Long-term care regulation reforms are still in the proposal stage, but it’s not too early, experts say, to begin implementing the change process.
According to a recent McKnight’s report, Quality Assurance and Performance Improvement (QAPI) is the means by which regulatory compliance will be reached. QAPI isn’t mandatory, and implementing it won’t guarantee compliance, but its systematic and systemic approaches can begin now to help facilities grapple with ongoing change.
CMS has collaborated with the University of Minnesota and Stratis Health, subject matter experts, consumer groups, and nursing home stakeholders to create a Process Tool Framework that scaffolds various resources to help facilities develop their own QAPI plans. It includes three survey documents:
And three development guides for building a facility-specific plan:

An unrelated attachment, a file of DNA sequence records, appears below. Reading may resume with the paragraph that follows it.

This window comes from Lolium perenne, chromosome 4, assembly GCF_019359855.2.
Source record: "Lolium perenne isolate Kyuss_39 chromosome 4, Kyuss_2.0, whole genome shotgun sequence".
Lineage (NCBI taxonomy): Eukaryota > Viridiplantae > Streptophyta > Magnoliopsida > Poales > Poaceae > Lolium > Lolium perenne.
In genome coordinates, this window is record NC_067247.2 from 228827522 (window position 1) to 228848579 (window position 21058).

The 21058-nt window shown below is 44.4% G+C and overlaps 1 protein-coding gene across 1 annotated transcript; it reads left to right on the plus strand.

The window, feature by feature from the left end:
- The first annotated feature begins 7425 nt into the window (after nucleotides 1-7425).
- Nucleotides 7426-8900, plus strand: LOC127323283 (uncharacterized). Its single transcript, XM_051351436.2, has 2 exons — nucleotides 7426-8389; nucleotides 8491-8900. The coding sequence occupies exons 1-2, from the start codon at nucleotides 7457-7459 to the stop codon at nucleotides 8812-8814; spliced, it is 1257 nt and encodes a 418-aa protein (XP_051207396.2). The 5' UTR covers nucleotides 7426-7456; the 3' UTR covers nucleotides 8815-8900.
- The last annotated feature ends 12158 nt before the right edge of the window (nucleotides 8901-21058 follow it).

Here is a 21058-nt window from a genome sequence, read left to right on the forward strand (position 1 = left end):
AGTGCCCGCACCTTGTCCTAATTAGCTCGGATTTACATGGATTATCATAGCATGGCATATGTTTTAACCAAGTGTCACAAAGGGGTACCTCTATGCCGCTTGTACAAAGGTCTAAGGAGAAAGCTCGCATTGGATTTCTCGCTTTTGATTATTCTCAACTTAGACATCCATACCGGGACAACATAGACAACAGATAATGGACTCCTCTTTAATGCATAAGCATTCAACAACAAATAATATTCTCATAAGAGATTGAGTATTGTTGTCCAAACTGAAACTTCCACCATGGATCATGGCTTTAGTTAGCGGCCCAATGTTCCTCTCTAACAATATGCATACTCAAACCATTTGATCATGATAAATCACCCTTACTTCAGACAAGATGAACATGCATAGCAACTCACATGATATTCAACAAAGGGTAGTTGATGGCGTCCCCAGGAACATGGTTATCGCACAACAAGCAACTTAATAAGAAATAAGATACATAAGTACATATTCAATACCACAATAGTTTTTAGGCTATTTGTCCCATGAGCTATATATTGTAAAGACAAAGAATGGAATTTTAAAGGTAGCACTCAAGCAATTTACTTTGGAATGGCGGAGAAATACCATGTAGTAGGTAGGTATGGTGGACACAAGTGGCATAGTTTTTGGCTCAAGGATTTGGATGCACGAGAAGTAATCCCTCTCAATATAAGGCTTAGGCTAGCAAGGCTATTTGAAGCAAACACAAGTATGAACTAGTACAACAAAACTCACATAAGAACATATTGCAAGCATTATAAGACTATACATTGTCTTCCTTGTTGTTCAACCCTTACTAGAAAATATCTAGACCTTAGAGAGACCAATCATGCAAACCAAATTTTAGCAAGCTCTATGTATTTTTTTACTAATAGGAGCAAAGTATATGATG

- Guide for Developing Purpose, Guiding Principles, and Scope
- Guide for Developing a QAPI Plan
- QAPI Self-Assessment Tool
The Process Tool Framework includes additional documents and examples specific to each of the Five Elements. CMS has created both a Tools and a Resources page on their website to walk administrators through the steps of change implementation.
Andrew Kramer, MD, and CEO of Providigm, and Michael Lin, Chief Scientific Officer, were quick to point out to McKnights that successful QAPI implementation must involve all department heads in an organization, and must synchronize across organizational levels, taking into account the input of all stakeholders and staff, including direct caregivers, families, and residents themselves.